Monday, January 14, 2008

Amis's war on terror by other means

In The Second Plane, Martin Amis defends the authority of writers about Islamist terrorism, but offers plenty of ammunition for his detractors, says Tim Adams 2008 writing in The Observer yesterday.

The Second Plane by Martin Amis Jonathan Cape £12.99

Last month, speaking to Terry Eagleton about his 'feud' with Martin Amis over the proper response of the liberal left to Islamist terrorism, I asked the professor whether he considered Amis a worthy debating opponent. He replied: 'I have no idea why we should listen to novelists on these matters any more than we should listen to window cleaners.'
Among its many ambitions this book wants to put him right. As well as being a collection of the dozen or so pieces - essays, short stories, reportage - Amis has written in response to the events of 11 September and to the War on Terror, it is an argument for why a novelist's voice should be privileged on these subjects. In his introduction to the collection, Amis makes part of his case: 'If September 11 had to happen, then I am not at all sorry that it happened in my lifetime ... Geopolitics may not be my natural subject, but masculinity is. And have we ever seen the male idea in such outrageous garb as the robes, combat fatigues, suits and ties, jeans, tracksuits and medics' smocks of the Islamic radical?' Cometh the hour, cometh the Mart.

Amis has a need to lay claim to big subjects in this manner - in the past he has sought
to make the holocaust and the gulags part of his 'natural' territory of
warped masculinity too; in each case, in Time's Arrow and Koba the Dread, he
risked reimagining the extremes of historical horror with his full ironist's
swagger. Few writers have put comparable effort into offering neologisms for
torture techniques; Amis did so in the belief that language must be fully
alive for us to comprehend the banality of industrialised death.

In this sense suicidal al-Qaeda, alongside its other more visceral threats to our lives, presented
a literary challenge. In the second of the essays here, 'The Voice of the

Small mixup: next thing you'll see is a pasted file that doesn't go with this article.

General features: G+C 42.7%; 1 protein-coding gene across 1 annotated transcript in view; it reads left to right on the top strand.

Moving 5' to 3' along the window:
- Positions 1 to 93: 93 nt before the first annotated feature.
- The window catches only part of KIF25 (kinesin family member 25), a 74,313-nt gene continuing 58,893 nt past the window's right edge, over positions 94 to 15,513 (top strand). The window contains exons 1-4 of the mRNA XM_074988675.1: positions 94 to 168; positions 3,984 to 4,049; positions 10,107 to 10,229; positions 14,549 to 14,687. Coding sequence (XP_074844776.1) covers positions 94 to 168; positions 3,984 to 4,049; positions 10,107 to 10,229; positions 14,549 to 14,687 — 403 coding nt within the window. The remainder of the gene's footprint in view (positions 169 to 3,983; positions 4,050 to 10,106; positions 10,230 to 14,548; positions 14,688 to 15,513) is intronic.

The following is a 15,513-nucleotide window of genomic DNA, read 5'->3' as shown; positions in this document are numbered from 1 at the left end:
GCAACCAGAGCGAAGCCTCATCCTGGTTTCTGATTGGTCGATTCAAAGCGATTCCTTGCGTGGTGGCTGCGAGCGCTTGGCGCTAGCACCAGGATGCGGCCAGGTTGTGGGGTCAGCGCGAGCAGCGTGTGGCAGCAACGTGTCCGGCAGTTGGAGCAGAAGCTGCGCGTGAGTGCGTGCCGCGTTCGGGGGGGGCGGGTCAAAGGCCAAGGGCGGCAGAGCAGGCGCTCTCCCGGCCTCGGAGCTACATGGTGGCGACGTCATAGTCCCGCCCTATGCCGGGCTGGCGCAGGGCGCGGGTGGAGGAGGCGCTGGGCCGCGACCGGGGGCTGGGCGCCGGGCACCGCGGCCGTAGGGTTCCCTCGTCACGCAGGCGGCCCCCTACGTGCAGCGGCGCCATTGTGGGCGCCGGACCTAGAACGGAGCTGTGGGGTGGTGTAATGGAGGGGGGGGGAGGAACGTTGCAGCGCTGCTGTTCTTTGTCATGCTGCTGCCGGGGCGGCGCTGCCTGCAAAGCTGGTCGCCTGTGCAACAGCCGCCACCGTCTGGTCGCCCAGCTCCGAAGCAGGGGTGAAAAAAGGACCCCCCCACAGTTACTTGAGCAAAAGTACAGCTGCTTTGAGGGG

Lonely Crowd', Amis argues that one of the first casualties of 'The Long
War' after 11 September was the western literary imagination in general, and
his own in particular. 'After a couple of hours at their desks, on September
12,' Amis wrote, 'all writers on earth were considering the course that
Lenin urged on Maxim Gorky: a change of occupation.' They had been
outflanked. As Don DeLillo pointed out, in another context, 'there is a deep
narrative structure to terrorist acts and they infiltrate and alter
consciousness in ways that writers used to aspire to'.

Amis's instinct was to attempt to reclaim some of that power. In his case the writer's block lasted a short week (several other novelists got over it even sooner). He then set
himself the task of finding a language that could describe the 'worldflash
of a coming future', the 'horrorism', the 'self-besplatterment' of Islamic
terrorism. In his view, this rhetorical ownership was not only a necessary
effort, but also a moral one.

One of the arguments that runs through this book is that barbarism is all but indistinguishable from religion and that the opposite of religious belief is not atheism, but
independence of mind. The highest expression of independent minds in western
enlightened culture is, to Amis, its literary fiction ('reason at play').
His personal struggle against the 'dependent mind' of Islam is thus fought
on the level of playful language.

For the rest of the review go here.

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